Core decorum: time

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Illustration courtesy of Cecilia Lang.

Fulton J. Sheen, in an excerpt from From the Angel’s Blackboard, reminds his readers of this seemingly simple, yet profound capability of mankind. Human beings are aware of time in a threefold manner: the past, the present and the future. 

“A human being is the only time-conscious creature.”

Many philosophers, such as Nietzsche and St. Augustine, probe this marvelous ability of man to remember the past and imagine the future. In doing so, they often discover that this ability is both enlightening and burdensome.  

When does it become burdensome? 

Fulton J. Sheen says, “All unhappiness (when there is no immediate cause for sorrow) comes from excessive concentration on the past or from extreme preoccupation with the future.”  

This “excessive concentration on the past” are the moments where we cannot move past former sorrows, failings or struggles. 

It sometimes does not even involve reflection on negative experiences, but could simply mean an unhealthy attachment to a former situation, person or place that is no longer present to us.

The other pitfall, “extreme preoccupation with the future,” consists of worries and fears about forthcoming days.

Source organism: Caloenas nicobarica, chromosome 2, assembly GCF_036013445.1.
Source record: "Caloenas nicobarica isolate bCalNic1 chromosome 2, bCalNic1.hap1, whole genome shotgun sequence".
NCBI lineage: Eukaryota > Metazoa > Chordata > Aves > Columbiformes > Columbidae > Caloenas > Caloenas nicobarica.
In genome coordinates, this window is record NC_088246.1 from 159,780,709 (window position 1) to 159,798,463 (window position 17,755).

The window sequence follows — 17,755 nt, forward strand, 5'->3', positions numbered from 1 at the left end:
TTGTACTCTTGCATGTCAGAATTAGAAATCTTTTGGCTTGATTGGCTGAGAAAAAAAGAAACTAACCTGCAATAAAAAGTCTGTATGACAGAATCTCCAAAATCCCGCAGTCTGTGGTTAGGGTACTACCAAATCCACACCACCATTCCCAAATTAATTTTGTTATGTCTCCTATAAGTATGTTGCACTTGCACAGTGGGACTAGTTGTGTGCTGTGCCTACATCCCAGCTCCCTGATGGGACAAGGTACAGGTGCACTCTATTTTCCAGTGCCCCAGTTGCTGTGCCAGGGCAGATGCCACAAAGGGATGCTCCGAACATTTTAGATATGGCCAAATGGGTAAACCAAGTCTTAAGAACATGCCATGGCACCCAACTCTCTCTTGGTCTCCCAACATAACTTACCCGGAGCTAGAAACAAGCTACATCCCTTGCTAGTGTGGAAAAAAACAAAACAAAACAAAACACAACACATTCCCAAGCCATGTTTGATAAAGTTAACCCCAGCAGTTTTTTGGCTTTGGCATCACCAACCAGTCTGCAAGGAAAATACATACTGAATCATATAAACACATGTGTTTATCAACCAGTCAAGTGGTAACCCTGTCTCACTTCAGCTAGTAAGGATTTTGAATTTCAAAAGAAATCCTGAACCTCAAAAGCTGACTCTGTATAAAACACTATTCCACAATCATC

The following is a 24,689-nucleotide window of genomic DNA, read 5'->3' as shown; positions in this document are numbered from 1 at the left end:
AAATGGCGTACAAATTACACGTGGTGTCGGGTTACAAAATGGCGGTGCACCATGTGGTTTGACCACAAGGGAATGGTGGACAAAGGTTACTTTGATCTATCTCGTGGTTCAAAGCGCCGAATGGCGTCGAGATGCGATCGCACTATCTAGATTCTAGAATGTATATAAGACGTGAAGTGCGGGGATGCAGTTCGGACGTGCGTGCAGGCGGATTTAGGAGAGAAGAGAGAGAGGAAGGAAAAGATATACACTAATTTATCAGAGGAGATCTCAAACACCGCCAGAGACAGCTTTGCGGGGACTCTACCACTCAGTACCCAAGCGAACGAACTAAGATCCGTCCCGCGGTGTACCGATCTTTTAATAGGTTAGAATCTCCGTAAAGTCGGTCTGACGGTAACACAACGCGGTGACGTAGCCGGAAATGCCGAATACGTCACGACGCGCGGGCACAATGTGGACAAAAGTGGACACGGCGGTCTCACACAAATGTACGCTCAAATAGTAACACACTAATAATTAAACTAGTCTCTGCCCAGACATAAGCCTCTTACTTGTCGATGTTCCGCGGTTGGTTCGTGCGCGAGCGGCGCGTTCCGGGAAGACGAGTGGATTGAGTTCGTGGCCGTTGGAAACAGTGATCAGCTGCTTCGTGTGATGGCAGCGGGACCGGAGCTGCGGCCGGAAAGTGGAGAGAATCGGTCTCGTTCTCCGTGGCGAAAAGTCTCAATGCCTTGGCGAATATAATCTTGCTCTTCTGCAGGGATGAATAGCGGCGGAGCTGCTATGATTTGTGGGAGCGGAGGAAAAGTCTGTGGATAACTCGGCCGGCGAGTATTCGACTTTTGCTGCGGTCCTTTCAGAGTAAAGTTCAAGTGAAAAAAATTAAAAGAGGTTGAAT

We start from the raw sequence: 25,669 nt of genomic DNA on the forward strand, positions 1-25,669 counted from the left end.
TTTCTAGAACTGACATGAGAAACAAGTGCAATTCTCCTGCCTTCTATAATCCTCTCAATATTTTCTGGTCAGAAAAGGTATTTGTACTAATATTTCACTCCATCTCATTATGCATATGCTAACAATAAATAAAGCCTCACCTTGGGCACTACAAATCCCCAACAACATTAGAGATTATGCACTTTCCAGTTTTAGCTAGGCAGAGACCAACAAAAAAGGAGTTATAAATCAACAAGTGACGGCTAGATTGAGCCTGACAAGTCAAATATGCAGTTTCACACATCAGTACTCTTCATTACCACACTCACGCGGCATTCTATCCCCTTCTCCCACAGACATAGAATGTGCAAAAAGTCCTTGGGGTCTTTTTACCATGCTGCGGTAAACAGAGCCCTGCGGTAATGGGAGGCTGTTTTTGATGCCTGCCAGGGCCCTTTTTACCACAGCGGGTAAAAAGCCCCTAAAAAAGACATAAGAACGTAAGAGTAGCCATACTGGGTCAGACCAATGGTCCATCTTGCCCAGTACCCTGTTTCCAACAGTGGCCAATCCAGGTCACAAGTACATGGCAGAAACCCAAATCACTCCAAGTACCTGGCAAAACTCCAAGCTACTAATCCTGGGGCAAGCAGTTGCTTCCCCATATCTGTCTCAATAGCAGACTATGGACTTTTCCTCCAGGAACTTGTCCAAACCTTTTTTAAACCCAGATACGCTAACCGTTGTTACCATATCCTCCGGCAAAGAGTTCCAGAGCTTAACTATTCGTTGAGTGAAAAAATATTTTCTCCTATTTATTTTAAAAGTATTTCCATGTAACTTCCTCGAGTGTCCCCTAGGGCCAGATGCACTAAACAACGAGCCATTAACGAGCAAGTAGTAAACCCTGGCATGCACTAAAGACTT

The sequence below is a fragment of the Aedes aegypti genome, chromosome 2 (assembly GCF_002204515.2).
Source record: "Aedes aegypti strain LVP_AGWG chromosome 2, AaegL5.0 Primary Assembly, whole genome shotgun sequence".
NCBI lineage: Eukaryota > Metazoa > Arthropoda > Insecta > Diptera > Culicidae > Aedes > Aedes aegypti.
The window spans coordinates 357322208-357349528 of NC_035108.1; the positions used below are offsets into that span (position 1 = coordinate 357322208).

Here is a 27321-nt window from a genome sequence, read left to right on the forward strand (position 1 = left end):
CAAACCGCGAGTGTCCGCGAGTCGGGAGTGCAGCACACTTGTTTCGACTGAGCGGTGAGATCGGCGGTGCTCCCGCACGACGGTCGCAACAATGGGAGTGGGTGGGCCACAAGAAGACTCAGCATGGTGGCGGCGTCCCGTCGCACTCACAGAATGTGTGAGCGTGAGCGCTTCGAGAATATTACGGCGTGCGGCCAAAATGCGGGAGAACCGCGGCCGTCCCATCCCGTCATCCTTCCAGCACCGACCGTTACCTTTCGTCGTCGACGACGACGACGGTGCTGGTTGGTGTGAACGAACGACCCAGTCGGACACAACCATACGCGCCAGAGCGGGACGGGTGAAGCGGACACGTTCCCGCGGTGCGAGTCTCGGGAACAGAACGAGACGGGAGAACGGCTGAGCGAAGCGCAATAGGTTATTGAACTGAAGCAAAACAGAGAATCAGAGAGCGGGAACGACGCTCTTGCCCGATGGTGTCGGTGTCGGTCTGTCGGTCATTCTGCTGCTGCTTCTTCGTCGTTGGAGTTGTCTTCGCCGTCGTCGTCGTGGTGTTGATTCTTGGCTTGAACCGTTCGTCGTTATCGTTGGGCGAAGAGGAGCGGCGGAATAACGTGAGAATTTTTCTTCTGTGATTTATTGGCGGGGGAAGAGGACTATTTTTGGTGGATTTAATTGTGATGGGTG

But Christ Himself warns us about this in Matthew 6:24 when he says: “do not worry about tomorrow, for tomorrow will worry about itself. Each day has enough troubles of its own.” 

Now, this does not mean that we should not reflect on the past or anticipate the future. To neglect to do so would not only be ungrateful and unwise, but it would even be inhuman. 

This is because human time perception is a gift, for St. Augustine declares: “Great is the power of memory, an awe-inspiring mystery, my God, a power of profound and infinite multiplicity.” 

It is due to our memories that we learn, experience and form relationships with other beings.

Similarly, we cannot ignore the future. Especially as college students, we must be prudent and give a fair amount of thought to future plans and aspirations. 

But the past and future become burdensome to us when we look at them in their own separate realms, instead of seeing them in relation to the present moment. 

Any application of the past or notions of the future should serve to enrich our present moments; the past should prompt gratefulness and the future should prompt hope in our present states of life. 

St. Padre Pio is known for the following prayer: “My past, O Lord, to Your mercy; my present, to Your love; my future to Your providence.” In this prayer, the present is centralized in the structure of the sentence and even on a deeper level as well. 

Both God’s mercy and providence stem from His love, which is what Padre Pio is urging us to submit to in the present moment. How can we understand what his mercy or his providence is if we do not understand his present love?

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